Lonis, aka Leonidas Skiadas, known for his distinctive painting style, spoke to HeartbeatInk Tattoo Magazine about his artistic past, his love of classic painters, his years alongside Andreas Marnezos, custom tattooing and his “non-devotion” to one specific tattoo style, tattoo cultural education and the lack of it.

When did you first starting tattooing and what lead you to it?

I first came into contact with tattoo in 1999. I have been doing it professionally since the early 2000s. That’s when I started with the late Andreas Marnezos at Barcode. Andreas liked my work and decided to hire me. He showed me the basics regarding tattooing and after a while I started working properly. I mean, I got to handle a tattoo machine very early on. I had the background, of course, and that definitely helped. 


So you had an artistic background?

Yes, I was always into art, long before I got into tattooing. I have been doing oil paintings since my teens, which is how I did my recent art exhibition “Animalism” at Romantzo. Me and my brother have inherited our talent from our father. I also did professional airbrushing for years. Specifically, after my national service in 1993, I opened an airbrushing shop for bikes, cars, helmets and I also did store decorations. I have also worked alongside the amazing Dimitris Ziakas as assistant set designer and special effects. I consider my participation at Nikos Koundouros movie “Antigoni” as my peak.

Where does tattooing fit into all of this?

I didn’t expect it! A friend of mine who knew Marnezos encouraged me and insisted on introducing us. That’s how I ended up in Barcode studio and how it all started. It was love at first sight. Simple as that.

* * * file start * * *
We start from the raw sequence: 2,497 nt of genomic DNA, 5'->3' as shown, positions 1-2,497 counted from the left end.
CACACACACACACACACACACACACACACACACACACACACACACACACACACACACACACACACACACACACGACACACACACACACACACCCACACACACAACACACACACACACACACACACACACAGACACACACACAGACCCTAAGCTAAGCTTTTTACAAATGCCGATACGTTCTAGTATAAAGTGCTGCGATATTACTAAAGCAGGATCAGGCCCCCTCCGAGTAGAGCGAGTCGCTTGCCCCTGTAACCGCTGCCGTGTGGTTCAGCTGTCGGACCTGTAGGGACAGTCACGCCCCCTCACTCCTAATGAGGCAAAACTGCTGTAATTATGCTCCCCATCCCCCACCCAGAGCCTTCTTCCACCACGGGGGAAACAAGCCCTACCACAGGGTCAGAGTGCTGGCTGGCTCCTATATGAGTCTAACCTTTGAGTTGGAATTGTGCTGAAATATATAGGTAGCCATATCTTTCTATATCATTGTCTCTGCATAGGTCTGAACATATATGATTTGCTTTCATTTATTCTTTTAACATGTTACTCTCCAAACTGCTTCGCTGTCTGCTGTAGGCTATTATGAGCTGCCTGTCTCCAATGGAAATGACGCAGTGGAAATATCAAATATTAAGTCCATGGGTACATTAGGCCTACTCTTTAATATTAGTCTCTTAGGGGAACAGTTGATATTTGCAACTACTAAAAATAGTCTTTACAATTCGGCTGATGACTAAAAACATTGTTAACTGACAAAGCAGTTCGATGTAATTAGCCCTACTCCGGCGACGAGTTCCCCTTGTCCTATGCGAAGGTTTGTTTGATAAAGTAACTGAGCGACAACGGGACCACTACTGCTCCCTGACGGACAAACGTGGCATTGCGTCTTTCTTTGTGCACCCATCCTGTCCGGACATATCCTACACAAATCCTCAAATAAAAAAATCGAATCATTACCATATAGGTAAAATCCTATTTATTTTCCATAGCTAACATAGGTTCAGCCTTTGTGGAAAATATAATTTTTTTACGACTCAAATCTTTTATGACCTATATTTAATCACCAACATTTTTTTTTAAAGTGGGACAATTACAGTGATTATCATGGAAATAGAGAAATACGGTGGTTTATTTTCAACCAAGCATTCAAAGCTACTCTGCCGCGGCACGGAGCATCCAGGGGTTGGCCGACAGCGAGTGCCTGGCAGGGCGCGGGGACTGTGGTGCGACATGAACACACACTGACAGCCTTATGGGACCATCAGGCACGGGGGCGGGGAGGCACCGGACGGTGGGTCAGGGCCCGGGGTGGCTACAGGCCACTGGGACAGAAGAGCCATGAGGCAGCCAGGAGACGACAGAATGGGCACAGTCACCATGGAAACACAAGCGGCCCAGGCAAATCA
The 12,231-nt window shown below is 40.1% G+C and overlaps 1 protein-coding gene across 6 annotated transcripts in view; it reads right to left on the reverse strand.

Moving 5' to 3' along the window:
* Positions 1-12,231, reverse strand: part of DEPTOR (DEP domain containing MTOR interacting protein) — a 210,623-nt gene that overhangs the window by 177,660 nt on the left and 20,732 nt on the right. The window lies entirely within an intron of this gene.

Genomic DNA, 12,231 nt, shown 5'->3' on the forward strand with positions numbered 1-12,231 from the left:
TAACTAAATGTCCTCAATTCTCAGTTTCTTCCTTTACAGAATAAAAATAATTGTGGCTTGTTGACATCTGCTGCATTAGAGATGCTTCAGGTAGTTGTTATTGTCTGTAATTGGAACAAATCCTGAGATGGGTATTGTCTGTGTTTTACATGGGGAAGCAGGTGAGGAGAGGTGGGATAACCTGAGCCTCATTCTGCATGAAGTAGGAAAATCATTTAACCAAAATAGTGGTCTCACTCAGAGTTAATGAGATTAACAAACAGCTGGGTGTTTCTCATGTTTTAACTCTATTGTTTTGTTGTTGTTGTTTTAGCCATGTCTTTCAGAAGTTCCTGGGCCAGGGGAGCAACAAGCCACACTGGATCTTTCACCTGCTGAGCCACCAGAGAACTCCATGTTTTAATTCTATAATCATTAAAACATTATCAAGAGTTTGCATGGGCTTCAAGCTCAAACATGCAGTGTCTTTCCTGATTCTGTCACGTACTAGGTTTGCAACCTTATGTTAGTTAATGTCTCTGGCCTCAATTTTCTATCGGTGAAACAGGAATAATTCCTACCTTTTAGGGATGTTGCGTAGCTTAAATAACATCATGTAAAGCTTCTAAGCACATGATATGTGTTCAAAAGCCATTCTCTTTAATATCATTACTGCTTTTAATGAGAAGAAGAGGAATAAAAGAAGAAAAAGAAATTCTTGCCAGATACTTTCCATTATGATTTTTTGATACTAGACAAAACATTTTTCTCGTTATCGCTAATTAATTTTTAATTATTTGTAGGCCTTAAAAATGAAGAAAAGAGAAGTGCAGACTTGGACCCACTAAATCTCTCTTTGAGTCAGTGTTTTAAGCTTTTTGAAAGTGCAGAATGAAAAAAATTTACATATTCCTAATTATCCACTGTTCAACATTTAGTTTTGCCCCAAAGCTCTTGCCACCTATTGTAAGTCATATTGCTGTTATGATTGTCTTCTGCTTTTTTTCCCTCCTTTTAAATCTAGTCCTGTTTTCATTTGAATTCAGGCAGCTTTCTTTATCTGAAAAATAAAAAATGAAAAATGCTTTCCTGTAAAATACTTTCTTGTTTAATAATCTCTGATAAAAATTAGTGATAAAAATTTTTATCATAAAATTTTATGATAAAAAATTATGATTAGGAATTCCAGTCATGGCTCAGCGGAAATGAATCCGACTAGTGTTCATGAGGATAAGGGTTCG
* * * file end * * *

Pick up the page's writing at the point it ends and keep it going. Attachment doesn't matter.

Did you have tattoos before going professional?

Yeah, I had one from Suzana. An historical piece…


How long where you an artist at Barcode?

I worked full time for Marnezos until 2003, which is when I opened my own tattoo studio in Argyroupoli with a partner. Partnering is difficult, you know… So, in 2007, I left and after “wandering” for a while and some guest spots, I opened Lonis Tattoo in 2009, here in Agios Dimitrios, which is currently in its 5th year. 

As far as I know, many well-known tattooists passed through Barcode. Where you part of the first bunch?

I was part of the third “bunch”, if you want to put that way. I was with Taki Tsan, Kostas Pliakas for about a year and with Klodian Luca for a very short time, he was already there and left a short time after I arrived. I think we belong in the third generation; of Greek tattooers. Jimmys' is the first generation on his own.

How was the atmosphere in the studio back then?

Panic! We had all the celebrities, actors, basketball players, footballers etc. Andreas was behind all of that. We had tons of work. Five of us were doing tattoos all day non-stop! I remember doing an average of five - six tattoos a day. There were times when I even did twelve a day. So imagine how swiftly I got to know things. It was a major school with a very fast program. I kept tattooing occasionally at Barcode until 2009, when I opened my own studio.


How has tattooing evolved since then in your opinion?

Things have changed a lot since then. In those days you just gave your clients a “stamp” on their arm and the queues were endless. On the one had we had a lot of clients and on the other there wasn’t a big demand of complicated designs. The work was more commercial and “simple”. The majority of people back then hadn’t come into contact with complicated tattoos. There weren’t any “social media”. You had to know your stuff in order to enter Robert Hernandez’s personal webpage for example. I think that the tattoo has made a huge leap globally since 2005. I remember we used to see tattoos by foreign artists and we couldn’t believe our eyes! What they did seemed “perfect” even though it wasn’t that “perfect”, whereas today, no one seems to be that excited anymore, because the level of tattooing has really improved. And the tattooists here in Greece do excellent work and you ain't seen nothing yet!

What is your opinion on the Greek scene?